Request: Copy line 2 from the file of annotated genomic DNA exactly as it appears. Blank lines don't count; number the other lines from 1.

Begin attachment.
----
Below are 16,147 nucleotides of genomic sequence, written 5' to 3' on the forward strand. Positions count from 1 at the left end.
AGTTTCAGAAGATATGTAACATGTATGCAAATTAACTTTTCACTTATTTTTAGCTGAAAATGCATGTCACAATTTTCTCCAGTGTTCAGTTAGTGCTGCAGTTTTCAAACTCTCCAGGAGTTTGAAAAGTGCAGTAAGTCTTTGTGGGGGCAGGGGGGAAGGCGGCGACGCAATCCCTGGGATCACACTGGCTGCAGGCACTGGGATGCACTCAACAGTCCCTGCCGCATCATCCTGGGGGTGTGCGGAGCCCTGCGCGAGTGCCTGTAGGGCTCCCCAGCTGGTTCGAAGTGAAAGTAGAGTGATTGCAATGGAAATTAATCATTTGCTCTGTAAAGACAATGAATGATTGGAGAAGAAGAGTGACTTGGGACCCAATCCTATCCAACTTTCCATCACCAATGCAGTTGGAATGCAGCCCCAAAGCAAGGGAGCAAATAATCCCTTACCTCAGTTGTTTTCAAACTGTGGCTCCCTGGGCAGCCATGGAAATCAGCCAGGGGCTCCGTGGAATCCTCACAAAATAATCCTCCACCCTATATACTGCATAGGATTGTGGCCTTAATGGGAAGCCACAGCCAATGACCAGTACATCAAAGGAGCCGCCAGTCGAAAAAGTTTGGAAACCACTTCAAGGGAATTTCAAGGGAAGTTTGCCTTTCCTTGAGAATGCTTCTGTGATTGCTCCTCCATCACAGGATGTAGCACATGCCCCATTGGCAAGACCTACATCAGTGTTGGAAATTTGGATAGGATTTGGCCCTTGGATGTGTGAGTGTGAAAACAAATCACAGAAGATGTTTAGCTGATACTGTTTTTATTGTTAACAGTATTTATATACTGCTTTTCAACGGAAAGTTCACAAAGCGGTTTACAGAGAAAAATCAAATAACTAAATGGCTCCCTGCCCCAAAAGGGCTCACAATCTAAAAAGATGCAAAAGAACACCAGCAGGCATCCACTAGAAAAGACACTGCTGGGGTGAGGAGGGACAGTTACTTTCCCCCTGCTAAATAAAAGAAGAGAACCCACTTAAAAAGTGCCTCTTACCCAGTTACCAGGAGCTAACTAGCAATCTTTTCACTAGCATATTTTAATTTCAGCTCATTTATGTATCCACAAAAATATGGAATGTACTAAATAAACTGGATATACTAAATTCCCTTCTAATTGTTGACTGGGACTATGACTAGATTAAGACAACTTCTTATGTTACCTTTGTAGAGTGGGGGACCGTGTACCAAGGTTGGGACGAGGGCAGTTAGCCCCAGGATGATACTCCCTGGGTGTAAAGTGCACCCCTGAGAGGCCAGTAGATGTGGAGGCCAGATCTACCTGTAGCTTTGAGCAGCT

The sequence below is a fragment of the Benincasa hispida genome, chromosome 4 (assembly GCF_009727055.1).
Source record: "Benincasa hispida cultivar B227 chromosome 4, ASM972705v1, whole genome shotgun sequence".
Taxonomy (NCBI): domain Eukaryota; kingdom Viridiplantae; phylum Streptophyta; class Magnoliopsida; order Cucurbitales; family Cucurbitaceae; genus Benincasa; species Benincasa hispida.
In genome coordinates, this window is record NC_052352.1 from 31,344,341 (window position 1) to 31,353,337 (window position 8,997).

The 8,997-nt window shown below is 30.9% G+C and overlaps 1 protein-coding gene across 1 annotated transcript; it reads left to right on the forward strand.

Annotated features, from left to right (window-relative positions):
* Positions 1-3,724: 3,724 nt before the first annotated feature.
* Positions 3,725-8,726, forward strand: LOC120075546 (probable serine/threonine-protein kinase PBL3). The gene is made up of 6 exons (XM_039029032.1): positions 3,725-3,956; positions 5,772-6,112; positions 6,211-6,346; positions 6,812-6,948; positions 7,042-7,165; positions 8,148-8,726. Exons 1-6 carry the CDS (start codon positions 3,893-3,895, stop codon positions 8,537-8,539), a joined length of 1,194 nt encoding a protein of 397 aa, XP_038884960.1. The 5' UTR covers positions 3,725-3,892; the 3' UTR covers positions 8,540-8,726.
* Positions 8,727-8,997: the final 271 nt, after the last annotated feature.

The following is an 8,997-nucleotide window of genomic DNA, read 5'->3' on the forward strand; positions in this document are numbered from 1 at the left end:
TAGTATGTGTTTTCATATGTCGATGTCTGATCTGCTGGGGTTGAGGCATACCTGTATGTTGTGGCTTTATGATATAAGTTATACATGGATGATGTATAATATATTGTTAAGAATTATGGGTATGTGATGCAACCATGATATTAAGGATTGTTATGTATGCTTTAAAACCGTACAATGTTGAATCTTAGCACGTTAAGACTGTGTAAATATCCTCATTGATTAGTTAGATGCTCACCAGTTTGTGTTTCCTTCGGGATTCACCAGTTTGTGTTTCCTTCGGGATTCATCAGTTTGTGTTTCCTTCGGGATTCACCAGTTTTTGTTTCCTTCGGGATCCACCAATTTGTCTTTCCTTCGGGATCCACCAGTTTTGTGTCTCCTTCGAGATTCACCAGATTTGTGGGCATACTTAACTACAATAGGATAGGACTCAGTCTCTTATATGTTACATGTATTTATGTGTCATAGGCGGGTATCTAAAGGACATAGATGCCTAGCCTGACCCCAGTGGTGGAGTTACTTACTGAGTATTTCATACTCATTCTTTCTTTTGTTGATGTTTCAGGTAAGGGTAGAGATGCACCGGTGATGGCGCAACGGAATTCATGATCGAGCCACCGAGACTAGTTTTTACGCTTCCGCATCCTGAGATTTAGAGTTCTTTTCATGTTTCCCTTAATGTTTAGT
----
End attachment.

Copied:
AGTTTCAGAAGATATGTAACATGTATGCAAATTAACTTTTCACTTATTTTTAGCTGAAAATGCATGTCACAATTTTCTCCAGTGTTCAGTTAGTGCTGCAGTTTTCAAACTCTCCAGGAGTTTGAAAAGTGCAGTAAGTCTTTGTGGGGGCAGGGGGGAAGGCGGCGACGCAATCCCTGGGATCACACTGGCTGCAGGCACTGGGATGCACTCAACAGTCCCTGCCGCATCATCCTGGGGGTGTGCGGAGCCCTGCGCGAGTGCCTGTAGGGCTCCCCAGCTGGTTCGAAGTGAAAGTAGAGTGATTGCAATGGAAATTAATCATTTGCTCTGTAAAGACAATGAATGATTGGAGAAGAAGAGTGACTTGGGACCCAATCCTATCCAACTTTCCATCACCAATGCAGTTGGAATGCAGCCCCAAAGCAAGGGAGCAAATAATCCCTTACCTCAGTTGTTTTCAAACTGTGGCTCCCTGGGCAGCCATGGAAATCAGCCAGGGGCTCCGTGGAATCCTCACAAAATAATCCTCCACCCTATATACTGCATAGGATTGTGGCCTTAATGGGAAGCCACAGCCAATGACCAGTACATCAAAGGAGCCGCCAGTCGAAAAAGTTTGGAAACCACTTCAAGGGAATTTCAAGGGAAGTTTGCCTTTCCTTGAGAATGCTTCTGTGATTGCTCCTCCATCACAGGATGTAGCACATGCCCCATTGGCAAGACCTACATCAGTGTTGGAAATTTGGATAGGATTTGGCCCTTGGATGTGTGAGTGTGAAAACAAATCACAGAAGATGTTTAGCTGATACTGTTTTTATTGTTAACAGTATTTATATACTGCTTTTCAACGGAAAGTTCACAAAGCGGTTTACAGAGAAAAATCAAATAACTAAATGGCTCCCTGCCCCAAAAGGGCTCACAATCTAAAAAGATGCAAAAGAACACCAGCAGGCATCCACTAGAAAAGACACTGCTGGGGTGAGGAGGGACAGTTACTTTCCCCCTGCTAAATAAAAGAAGAGAACCCACTTAAAAAGTGCCTCTTACCCAGTTACCAGGAGCTAACTAGCAATCTTTTCACTAGCATATTTTAATTTCAGCTCATTTATGTATCCACAAAAATATGGAATGTACTAAATAAACTGGATATACTAAATTCCCTTCTAATTGTTGACTGGGACTATGACTAGATTAAGACAACTTCTTATGTTACCTTTGTAGAGTGGGGGACCGTGTACCAAGGTTGGGACGAGGGCAGTTAGCCCCAGGATGATACTCCCTGGGTGTAAAGTGCACCCCTGAGAGGCCAGTAGATGTGGAGGCCAGATCTACCTGTAGCTTTGAGCAGCT